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Zero Crossing Detection in Simscape (specifically SimHydraulics)

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I run a lot of simulations using Simscape, mostly in SimHydraulics. I find that for almost all of my simulations, which vary in physical complexity from moderate to heavy, attempting to run with zero crossing detection enabled brings the solver to its knees (at best, solutions take hours, at worst, they error out due to excessive zero crossings). I find that the most problematic blocks appear to be orifices (which I think fail due to the integral ABS function) and any component with a hard stop (such as a hydraulic cylinder).
I am close to giving up and running all of my models with zero crossing detection disabled by default, but I've read that it can compromise solution accuracy. The help documentation is vauge as to exactly what the consequences are, so I would like to know the implications of doing this. Is the global accuracy of the solution affected, or only the signals (states) with ZCD enabled? Is the solution compromised only around the zero crossing event, or for all simulated time?
Can you give me any information specific to SimHydraulics? For example, does an orifice block solve differently with ACD disabled?
Thanks in advance for any advice.

Accepted Answer

Guy Rouleau
Guy Rouleau on 23 Aug 2011
Based on my experience, I do NOT recommend to turn off zero-crossing in a Simscape model. As you probably saw in the next link, "Disabling it can lead to major simulation inaccuracies"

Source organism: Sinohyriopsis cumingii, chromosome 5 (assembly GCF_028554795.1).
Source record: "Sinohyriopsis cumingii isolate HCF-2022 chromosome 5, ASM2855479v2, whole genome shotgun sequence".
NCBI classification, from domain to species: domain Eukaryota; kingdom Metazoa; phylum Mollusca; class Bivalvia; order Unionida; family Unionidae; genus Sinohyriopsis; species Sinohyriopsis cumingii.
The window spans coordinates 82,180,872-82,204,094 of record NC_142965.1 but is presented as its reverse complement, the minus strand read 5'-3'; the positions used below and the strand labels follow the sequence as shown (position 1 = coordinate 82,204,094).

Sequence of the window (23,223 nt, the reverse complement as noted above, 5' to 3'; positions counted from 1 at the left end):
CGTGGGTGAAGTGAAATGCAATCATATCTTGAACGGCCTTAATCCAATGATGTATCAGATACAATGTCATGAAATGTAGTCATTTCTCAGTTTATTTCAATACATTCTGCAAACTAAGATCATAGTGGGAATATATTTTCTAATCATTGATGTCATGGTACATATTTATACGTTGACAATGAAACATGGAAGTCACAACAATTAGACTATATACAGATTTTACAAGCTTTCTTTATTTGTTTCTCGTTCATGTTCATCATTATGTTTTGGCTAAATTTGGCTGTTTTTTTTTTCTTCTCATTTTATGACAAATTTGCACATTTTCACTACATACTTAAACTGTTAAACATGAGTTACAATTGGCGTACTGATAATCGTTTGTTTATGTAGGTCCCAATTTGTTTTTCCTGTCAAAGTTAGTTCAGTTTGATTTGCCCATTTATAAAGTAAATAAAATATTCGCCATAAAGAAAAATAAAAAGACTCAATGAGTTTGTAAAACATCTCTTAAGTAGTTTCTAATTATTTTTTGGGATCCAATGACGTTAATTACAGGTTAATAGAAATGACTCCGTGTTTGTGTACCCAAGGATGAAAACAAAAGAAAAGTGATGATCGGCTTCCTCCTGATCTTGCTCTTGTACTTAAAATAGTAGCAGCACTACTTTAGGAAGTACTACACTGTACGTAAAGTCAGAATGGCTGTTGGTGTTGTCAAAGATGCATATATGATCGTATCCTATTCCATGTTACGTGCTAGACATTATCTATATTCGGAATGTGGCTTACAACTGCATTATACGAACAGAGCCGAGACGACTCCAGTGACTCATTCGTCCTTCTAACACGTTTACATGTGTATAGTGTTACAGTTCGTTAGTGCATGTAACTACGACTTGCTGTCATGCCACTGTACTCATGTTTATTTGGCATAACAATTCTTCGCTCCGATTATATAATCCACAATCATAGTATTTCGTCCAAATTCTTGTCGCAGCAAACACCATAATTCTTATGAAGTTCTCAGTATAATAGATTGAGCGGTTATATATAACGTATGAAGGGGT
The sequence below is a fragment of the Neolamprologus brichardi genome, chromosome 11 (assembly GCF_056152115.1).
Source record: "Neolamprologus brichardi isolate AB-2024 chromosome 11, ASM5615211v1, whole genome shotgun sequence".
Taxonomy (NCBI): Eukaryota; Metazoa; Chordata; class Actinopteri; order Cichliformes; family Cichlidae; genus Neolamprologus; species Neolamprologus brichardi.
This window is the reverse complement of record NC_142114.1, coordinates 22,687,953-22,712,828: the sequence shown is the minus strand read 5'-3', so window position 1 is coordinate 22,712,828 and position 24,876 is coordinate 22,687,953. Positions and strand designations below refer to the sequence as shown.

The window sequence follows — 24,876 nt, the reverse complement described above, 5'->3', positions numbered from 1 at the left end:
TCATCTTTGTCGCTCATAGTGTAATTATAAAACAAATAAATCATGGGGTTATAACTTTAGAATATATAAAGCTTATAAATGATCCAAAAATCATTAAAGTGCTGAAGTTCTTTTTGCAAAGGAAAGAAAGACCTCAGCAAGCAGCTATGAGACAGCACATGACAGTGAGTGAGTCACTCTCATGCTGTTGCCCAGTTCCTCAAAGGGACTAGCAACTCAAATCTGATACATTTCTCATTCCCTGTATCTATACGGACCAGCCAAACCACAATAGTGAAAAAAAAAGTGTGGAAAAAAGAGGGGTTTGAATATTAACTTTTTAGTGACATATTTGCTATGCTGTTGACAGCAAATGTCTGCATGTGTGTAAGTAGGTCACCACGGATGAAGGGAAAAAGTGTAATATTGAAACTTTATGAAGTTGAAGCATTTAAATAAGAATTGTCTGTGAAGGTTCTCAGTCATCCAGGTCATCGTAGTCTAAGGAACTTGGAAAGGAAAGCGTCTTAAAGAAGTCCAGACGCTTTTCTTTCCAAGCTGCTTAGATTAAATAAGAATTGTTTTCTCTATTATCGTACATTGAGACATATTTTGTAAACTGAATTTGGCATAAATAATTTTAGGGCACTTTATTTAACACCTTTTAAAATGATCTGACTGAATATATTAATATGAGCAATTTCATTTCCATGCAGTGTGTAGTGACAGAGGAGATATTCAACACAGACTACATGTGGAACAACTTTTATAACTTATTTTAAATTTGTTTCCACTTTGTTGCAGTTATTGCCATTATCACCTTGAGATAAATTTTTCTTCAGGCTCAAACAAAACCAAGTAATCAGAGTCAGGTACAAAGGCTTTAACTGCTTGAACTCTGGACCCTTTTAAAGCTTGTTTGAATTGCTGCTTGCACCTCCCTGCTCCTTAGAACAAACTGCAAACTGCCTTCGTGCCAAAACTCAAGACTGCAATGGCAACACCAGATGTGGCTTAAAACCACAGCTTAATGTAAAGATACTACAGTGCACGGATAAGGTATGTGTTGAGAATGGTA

The thing is that when there is a zero-crossing, the Simscape engine recomputes the Transition Initialization, see next link for where this steps is involved:
Without zero-crossing, the Simscape could miss (or see later) an event (like a step in an input signal, or the switching of an if/else statement inside an simscape file, for example).
Instead of disabling zero-crossing, I would look at the dynamics involved in your network. Most of the times, to many zero-crossings is a sign of undesired oscillations or chattering. For example, with a hard-stop, it is important to pick stiffness and damping carefully. My rule of thumb is that stiffness should be as small as possible, without compromising results accuracy. Usually a stiffness 10 times smaller does a good job. You should do something similar with hydraulic parts.
In case you do not know this submission, I recommend using the Simscape explorer, which I highlighted in that post:
It really helps identifying the source of oscillation in a model.
  1 Comment
Daniel Kluk
Daniel Kluk on 23 Aug 2011
Thanks for the reply. I did not know about the Simscape explorer tool; it looks like it will be very helpful.
I have had the same experience with hard stops; I generally try to set the stiffness just high enough to avoid excessive penetration into the stop, and then I have to increase the damping significantly to avoid oscillations.
Hydraulically, my simulations typically involve large hose and/or accumulator volumes interacting with valves and other orifices, which tend to generate oscillatory flows and waterhammer at many different frequencies. Unfortunately, these dynamics are typically what I am interested in, so simplifying them out of my simulation defeats the purpose.
I think what I will do is start modeling and debugging with zero crossing control disabled, and then enable it for my final runs--which will probably have to take place overnight.
Thanks again for the advice.

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